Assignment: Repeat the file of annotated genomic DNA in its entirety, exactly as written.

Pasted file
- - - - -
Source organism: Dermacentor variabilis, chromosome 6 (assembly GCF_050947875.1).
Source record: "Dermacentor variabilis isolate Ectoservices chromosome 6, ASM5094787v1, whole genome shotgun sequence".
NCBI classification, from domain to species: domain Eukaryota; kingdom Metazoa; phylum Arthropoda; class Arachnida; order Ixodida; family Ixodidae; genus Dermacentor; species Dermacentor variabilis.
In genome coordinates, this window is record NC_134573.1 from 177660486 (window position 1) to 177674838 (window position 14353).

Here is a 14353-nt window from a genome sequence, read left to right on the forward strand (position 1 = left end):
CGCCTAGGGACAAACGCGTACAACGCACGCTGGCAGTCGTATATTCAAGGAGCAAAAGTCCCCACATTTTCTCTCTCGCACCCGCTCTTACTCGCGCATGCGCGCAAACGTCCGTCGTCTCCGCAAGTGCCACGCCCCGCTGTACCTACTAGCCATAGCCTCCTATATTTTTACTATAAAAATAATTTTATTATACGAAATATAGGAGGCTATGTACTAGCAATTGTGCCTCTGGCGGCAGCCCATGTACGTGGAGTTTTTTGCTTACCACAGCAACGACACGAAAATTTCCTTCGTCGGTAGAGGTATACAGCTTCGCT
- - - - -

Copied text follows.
Source organism: Dermacentor variabilis, chromosome 6 (assembly GCF_050947875.1).
Source record: "Dermacentor variabilis isolate Ectoservices chromosome 6, ASM5094787v1, whole genome shotgun sequence".
NCBI classification, from domain to species: domain Eukaryota; kingdom Metazoa; phylum Arthropoda; class Arachnida; order Ixodida; family Ixodidae; genus Dermacentor; species Dermacentor variabilis.
In genome coordinates, this window is record NC_134573.1 from 177660486 (window position 1) to 177674838 (window position 14353).

Here is a 14353-nt window from a genome sequence, read left to right on the forward strand (position 1 = left end):
CGCCTAGGGACAAACGCGTACAACGCACGCTGGCAGTCGTATATTCAAGGAGCAAAAGTCCCCACATTTTCTCTCTCGCACCCGCTCTTACTCGCGCATGCGCGCAAACGTCCGTCGTCTCCGCAAGTGCCACGCCCCGCTGTACCTACTAGCCATAGCCTCCTATATTTTTACTATAAAAATAATTTTATTATACGAAATATAGGAGGCTATGTACTAGCAATTGTGCCTCTGGCGGCAGCCCATGTACGTGGAGTTTTTTGCTTACCACAGCAACGACACGAAAATTTCCTTCGTCGGTAGAGGTATACAGCTTCGCT